Sylva Update

I have come to know parts this town rather well over the last twelve days (at least the route between my hotel and the hospital)

First,  an update on Jill. She was due to move from the hospital to a rehab facility yesterday but was suffering some problems caused by one of the new antibiotic pills that was giving her reflux and nausea. Her transfer was delayed for a day, but around 1.00 pm today she was discharged from Harris Regional Hospital and I drove her to Skyland Rehab Centre which is on a hill behind the McDonalds Restaurant here in town. On the way, we did a five minute tour of the town. She is bright and chirpy but she doesn’t like much of the hospital food so she hasn’t been eating much. She will have some intensive physio over the next seven days and hopefully the doctor will then certify her as being well enough to fly home.

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Sylva is a nice little town and there could have been far worse places in which we could have been stuck. The most significant building in town is the old courthouse which is now the town library. It’s located on a hill overlooking Main Street, It opened on Feb. 28, 1914 and cost $30,000 to build. In 2011, the building was remodelled and re-opened to house the Jackson County Public Library Complex and Genealogical Society. Today, the courthouse is one of the most photographed buildings in North Carolina.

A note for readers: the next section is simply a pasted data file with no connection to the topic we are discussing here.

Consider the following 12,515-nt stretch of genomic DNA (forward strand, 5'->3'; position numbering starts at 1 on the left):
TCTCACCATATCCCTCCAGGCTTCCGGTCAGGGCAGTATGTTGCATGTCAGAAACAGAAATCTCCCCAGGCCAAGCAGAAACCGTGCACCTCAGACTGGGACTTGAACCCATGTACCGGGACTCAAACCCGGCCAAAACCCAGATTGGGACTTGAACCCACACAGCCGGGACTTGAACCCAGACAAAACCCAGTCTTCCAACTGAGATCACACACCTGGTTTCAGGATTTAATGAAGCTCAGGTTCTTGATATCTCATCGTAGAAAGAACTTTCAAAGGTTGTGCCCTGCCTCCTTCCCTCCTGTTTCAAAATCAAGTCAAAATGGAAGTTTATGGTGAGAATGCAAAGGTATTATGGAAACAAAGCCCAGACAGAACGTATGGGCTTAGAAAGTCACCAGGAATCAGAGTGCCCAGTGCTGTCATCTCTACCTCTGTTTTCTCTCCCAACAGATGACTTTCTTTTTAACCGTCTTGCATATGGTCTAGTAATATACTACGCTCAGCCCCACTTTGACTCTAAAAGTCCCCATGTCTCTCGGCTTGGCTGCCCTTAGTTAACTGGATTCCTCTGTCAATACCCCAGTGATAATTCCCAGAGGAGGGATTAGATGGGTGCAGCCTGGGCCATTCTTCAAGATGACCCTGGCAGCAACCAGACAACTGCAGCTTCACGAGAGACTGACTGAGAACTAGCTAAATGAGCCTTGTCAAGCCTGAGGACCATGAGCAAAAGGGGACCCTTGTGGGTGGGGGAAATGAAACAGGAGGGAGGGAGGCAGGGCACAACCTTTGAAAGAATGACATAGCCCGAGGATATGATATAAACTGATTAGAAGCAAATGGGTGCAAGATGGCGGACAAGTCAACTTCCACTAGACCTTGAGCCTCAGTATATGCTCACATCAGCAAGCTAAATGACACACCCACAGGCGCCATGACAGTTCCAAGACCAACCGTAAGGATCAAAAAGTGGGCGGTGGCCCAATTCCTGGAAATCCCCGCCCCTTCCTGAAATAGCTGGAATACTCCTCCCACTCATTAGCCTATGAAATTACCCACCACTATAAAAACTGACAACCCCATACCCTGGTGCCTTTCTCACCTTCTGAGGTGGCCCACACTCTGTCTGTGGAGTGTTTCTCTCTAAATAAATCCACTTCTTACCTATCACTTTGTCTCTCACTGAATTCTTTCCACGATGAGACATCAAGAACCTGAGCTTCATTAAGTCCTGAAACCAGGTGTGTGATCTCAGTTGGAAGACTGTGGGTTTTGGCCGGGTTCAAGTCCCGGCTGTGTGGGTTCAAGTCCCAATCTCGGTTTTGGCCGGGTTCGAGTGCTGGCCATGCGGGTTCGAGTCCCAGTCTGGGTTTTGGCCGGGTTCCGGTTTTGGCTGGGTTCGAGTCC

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There is a great view of Main Street from the top of the steps. 

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Sylva has a population of 2,700 and sits at an elevation of 2,036 feet. It averages about 47 inches of rain per year, 7 inches of snow, an average high of 22 C and an average low of 8C. I invested a few dollars in a warm jacket tonight at the Walmart store as the forecast temperature is dropping to a minimum of -2 C and a high of  13 C over the next weekend. Next Tuesday is forecast to snow with a low of -7 and a high of just 4 C. Without Jill’s illness, we would have been out of here well and truly before this cold weather struck and we only have clothes suitable for cool weather, not cold weather like this.

In the middle of Main Street is the First Baptist Church. They have adopted us in a wonderful way and various members of the congregation, along with their Pastor, have called on Jill in hospital, bringing her flowers and gifts. I have been attending their weekly community meal and going to church threre on Sundays. I can’t thank them enough for their support. They were a great help to me in those first dark days of feeling scared and alone.